Teachers Will Embrace Students’ Smartphone Addiction In 2015

These are heady days for education technology. In fact, with big investments in outfits like Everspring and Udemy, I’d say 2014 was the biggest year yet in edtech. However, if you thought that was impressive, you haven’t seen anything yet. What does 2015 hold for the year in this fast-moving sector?

Technology Will Get Embedded

Of course, classrooms have been using computers for decades, but 2014 was a year when many schools began to adopt technology as an embedded, natural part of teaching and learning. As many schools have tried out these products and services, teachers and pupils alike have whetted their appetites with early glimpses at the possibilities.

Next year is when institutions will consolidate their positions and settle on solutions for adoption in the years ahead. As this happens, technology will become an intrinsic part of the learning process rather than an afterthought.

Cloud Will Come Into Its Own

Adoption of cloud-based technologies is booming. But education lags behind other industries in embracing the opportunity. This year, educators will finally start to really take advantage of the possibilities, e.g. storing documents and managing webmail, as well as more classroom-specific services including cloud-based learning management systems.The more that schools are allowed to manage their own budgets, and the more that local governments themselves look to cut costs, the more schools will move toward cloud solutions. This can significantly reduce spending and allow schools to focus on teaching rather than technology.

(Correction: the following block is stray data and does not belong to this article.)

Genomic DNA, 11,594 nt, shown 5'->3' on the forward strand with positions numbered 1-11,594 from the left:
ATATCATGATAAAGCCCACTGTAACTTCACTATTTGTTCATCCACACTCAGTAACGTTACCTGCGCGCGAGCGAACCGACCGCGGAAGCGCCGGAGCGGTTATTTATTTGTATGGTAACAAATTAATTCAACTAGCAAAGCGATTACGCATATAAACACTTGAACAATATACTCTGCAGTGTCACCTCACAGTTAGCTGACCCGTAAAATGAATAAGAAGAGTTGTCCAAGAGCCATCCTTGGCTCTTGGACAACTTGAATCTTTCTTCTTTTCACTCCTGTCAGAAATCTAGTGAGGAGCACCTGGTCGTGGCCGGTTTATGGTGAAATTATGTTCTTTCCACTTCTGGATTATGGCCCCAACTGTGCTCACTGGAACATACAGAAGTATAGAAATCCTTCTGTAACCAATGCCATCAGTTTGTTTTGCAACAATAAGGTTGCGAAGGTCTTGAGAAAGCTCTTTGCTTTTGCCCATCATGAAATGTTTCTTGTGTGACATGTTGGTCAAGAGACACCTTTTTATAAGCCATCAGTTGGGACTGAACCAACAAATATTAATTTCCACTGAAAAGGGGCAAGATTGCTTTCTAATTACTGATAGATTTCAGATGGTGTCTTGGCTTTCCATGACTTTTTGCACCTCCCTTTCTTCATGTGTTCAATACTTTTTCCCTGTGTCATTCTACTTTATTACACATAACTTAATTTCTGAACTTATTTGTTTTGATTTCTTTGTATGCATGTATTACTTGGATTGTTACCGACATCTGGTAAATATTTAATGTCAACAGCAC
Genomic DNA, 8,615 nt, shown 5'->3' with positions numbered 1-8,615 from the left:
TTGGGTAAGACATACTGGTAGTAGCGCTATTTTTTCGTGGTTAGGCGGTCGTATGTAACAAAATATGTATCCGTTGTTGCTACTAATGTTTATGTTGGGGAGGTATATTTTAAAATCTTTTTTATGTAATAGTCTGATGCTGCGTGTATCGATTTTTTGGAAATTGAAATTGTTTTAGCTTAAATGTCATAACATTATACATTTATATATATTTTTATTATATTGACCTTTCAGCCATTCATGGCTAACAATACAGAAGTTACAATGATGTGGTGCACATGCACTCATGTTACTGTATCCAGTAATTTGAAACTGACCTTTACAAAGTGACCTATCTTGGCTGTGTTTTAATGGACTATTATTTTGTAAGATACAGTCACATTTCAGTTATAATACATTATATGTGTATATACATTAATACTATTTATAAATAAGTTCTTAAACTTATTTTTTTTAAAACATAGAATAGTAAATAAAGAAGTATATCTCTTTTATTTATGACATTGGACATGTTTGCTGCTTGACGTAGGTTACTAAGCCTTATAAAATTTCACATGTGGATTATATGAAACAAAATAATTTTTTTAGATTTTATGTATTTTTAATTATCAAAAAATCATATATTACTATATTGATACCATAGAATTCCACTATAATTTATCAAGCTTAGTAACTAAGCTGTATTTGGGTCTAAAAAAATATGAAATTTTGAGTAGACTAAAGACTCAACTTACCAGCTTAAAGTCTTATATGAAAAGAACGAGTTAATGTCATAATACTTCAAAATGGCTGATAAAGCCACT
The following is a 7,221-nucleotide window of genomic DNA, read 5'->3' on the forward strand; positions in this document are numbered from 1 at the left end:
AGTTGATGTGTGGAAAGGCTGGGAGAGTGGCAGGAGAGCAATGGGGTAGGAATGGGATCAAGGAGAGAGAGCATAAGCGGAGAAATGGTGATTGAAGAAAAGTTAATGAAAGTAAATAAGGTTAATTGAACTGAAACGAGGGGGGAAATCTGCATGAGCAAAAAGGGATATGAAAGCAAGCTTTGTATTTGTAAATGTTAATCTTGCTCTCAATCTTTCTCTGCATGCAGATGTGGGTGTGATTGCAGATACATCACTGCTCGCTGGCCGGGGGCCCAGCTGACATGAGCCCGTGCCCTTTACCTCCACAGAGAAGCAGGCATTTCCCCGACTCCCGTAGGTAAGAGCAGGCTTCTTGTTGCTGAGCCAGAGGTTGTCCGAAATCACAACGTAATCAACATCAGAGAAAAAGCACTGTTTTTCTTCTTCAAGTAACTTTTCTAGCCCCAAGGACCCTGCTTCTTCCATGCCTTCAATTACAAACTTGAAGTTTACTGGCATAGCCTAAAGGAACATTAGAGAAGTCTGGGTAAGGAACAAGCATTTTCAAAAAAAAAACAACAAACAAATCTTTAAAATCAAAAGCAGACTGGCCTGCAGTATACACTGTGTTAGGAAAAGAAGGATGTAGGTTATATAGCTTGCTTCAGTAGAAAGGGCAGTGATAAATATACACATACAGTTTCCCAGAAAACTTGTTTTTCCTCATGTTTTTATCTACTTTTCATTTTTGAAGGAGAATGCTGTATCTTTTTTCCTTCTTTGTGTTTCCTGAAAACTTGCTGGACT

Expectations Will Increase

Now that many educators have begun to use connected classroom technologies, their demand for ever-more sophisticated solutions will blossom.

Indeed, many teachers are now used to using highly effective but easy-to-manage web tools in their personal lives. In the year ahead, they will bang the drum for similar adoption at school, not wanting to settle for shoehorning an education imperative in to off-the-shelf consumer products.

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